Abandoning its months-long reconciliatory gesture, North Korea threatened this week to cut off a military hotline with South Korea, a change analysts say might affect the overall mood concerning the resumption of multinational nuclear disarmament talks.
On Monday, just three days after Kim Jong-il reportedly returned home after meeting with his Chinese counterpart Hu Jintao in Beijing, North Korea said it will suspend the eastern border communication channel and warned of “physical actions” over Seoul’s propaganda campaign near their heavily fortified border.
The moves of Seoul’s Lee Myung-bak government against the North “have reached an extreme phase,” Pyongyang’s National Defense Commission said in a statement carried by the official Korean Central News Agency.
The South Korean government has been downplaying the meaning of Pyongyang’s changed attitude on the surface.
“This isn’t the first time for North Korea to apply pressure while, at the same time, saying it wants to talk,” said Lee Jong-joo, the vice-spokesperson of Seoul’s Unification Ministry.
Suspension of the eastern border military hotline will not cause a severe impact on overall inter-Korean communication as other hotlines remain open, the ministry, which handles affairs with Pyongyang, has also said.
On Wednesday, a South Korean media outlet also reported that the eastern border communication line “had already been down” since a nearby forest fire in December, citing unnamed government sources.
All communications have been made via the western border hotline since then, the sources said.
The timing of the warning, however, is “worth attention,” another ministry official said.
“If North Korea’s warning had anything to do with the summit with China, this might mean a permanent change in position that will influence the overall mood for the resumption of the denuclearization talks as well as inter-Korean dialogue,” the official said, asking not to be named due to the sensitivity of the issue.
Suffering from deepening food shortages and international isolation, North Korea has been making escalating appeals to restart the multinational denuclearization talks it walked from at the end of 2008. The six-nation talks, involving the two Koreas, China, Japan, the U.S. and Russia, had been one of Pyongyang’s sources of food.
As North Korea’s last-remaining benefactor and ally, China has been keen to have the talks resume by first getting nuclear experts of the two Koreas meet and mend ties. The North’s Kim reportedly proposed summit talks with Seoul’s Lee in late April.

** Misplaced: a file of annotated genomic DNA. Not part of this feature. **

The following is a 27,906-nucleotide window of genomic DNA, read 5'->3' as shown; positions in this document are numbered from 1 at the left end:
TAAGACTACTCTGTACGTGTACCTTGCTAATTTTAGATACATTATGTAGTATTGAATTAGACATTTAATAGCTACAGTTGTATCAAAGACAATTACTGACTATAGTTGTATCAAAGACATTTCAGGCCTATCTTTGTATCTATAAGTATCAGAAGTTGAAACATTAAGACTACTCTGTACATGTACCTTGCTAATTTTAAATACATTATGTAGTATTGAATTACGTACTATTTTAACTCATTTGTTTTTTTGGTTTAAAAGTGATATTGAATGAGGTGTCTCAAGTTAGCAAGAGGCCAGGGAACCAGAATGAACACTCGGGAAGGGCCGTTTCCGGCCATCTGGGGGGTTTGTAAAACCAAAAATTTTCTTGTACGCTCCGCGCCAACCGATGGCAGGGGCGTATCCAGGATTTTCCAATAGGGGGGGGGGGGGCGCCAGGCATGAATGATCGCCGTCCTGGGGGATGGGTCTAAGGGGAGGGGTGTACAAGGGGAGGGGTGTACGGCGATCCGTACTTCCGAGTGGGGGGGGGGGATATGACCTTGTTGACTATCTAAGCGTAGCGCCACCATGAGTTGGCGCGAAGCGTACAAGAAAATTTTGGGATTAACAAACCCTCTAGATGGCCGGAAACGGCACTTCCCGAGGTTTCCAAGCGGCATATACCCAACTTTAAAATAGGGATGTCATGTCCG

South Korea, however, has been unmoving toward Pyongyang’s appeals, demanding an apology for the two deadly attacks last year that killed 50 people.
The conservative Lee government in the South has also been reluctant to send food to Pyongyang, dubious about the actual food conditions there and which sector is really getting the donated food.
“With China backing it financially and the U.S. considering resumption of aid, North Korea could turn tough and blame everything on the Lee government,” Kim Yong-hyun, a North Korean expert at Seoul’s Dongguk University said.
Although reports vary over the outcome of North Korean leader Kim’s summit with Hu in China last week, the trip was clearly made for financial purposes focused on Pyongyang-Beijing joint economic projects and food assistance.
Hong Hyun-ik, a researcher at the state-run Sejong Institute, expressed similar views in a recent newspaper column.
“With confidence that China will continue to back it up, North Korea may no longer feel the need to make up with the South,” he said. “And China cannot go on asking the North to make effort when South Korea is so reluctant to mend ties.”
Seoul may have to take a diplomatic approach toward Pyongyang so as not to lose the initiative to other regional powers in the nuclear disarmament talks, the expert added.
“If Washington decides to resume the stalled food aid to the North, dialogue partners may move to resume the six-party talks regardless of our position,” he said. “To avoid this, our government needs to separate the nuclear issue with inter-Korean ties in a diplomatic and practical decision.”
A U.S. fact-finding team which has been in North Korea to examine the food conditions there discussed “monitoring terms necessary to ensure that aid would reach those for whom it’s intended,” State Department spokesman Mark Toner said in a press briefing Wednesday.
Robert King, special envoy for North Korean human rights, led a team of officials and experts to Pyongyang last week, a move analysts say may lead to Washington’s resumption of aid to the impoverished nation.
The final decision will be made after the team presents a full report, Toner said.
“Obviously we have to wait for the food assessment team to get back, and then we’ll look at (that information), and we’ll compare it to the other data that we have, before a decision’s made,” he said.
By Shin Hae-in (firstname.lastname@example.org